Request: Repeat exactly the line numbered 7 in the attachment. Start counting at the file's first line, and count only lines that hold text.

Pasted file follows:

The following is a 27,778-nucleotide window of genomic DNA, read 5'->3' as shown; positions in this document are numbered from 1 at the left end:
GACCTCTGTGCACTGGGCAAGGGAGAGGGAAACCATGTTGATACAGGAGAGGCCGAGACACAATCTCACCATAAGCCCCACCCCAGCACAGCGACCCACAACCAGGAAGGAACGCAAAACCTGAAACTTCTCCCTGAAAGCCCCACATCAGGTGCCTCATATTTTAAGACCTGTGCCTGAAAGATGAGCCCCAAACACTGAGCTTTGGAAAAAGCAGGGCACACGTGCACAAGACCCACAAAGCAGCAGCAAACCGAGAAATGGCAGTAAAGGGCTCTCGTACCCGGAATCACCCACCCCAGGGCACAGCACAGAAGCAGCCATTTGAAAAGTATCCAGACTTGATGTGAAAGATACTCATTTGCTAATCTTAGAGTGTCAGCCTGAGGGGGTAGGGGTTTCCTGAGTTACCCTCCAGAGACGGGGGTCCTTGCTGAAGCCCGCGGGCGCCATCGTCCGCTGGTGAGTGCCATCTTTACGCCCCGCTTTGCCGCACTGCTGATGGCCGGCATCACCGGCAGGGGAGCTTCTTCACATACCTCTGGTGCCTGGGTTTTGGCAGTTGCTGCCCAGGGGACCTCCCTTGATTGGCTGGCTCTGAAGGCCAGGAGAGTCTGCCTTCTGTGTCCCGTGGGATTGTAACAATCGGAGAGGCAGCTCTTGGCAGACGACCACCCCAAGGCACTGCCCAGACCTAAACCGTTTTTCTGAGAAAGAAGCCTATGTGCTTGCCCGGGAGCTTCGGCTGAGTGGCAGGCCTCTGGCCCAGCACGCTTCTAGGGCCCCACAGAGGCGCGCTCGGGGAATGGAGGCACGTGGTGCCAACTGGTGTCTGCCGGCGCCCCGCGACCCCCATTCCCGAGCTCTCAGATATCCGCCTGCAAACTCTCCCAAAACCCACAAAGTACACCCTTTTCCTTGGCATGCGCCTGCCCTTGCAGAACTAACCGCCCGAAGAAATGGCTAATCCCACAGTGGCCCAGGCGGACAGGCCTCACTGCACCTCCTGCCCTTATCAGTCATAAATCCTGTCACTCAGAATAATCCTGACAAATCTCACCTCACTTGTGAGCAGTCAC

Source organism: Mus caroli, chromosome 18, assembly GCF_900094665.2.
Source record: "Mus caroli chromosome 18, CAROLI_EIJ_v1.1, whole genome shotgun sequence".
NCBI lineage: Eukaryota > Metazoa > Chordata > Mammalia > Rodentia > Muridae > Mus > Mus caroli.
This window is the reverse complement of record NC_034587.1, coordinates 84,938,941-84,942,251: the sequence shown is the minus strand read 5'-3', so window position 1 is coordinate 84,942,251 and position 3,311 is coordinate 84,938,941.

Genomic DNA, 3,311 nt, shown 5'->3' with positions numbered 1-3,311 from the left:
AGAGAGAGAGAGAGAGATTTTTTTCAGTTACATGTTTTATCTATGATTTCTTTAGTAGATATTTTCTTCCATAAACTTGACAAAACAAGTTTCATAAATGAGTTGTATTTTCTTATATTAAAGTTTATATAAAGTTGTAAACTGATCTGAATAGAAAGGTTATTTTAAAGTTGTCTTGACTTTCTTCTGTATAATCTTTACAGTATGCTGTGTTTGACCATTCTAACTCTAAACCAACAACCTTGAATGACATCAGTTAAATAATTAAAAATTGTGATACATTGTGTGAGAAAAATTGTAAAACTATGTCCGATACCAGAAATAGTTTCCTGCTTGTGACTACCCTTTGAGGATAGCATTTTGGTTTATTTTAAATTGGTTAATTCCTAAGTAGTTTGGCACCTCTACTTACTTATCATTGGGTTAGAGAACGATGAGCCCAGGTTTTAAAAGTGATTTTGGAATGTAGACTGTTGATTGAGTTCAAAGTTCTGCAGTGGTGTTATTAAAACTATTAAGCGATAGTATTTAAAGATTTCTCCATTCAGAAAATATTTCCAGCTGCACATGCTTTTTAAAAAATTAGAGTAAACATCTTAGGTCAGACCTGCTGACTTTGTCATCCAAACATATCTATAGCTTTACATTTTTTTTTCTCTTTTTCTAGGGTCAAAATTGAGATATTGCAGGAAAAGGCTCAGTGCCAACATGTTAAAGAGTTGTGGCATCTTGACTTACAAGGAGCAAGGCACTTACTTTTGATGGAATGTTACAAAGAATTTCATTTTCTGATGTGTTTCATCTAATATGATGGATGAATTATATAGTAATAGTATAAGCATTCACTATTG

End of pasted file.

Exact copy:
Genomic DNA, 3,311 nt, shown 5'->3' with positions numbered 1-3,311 from the left: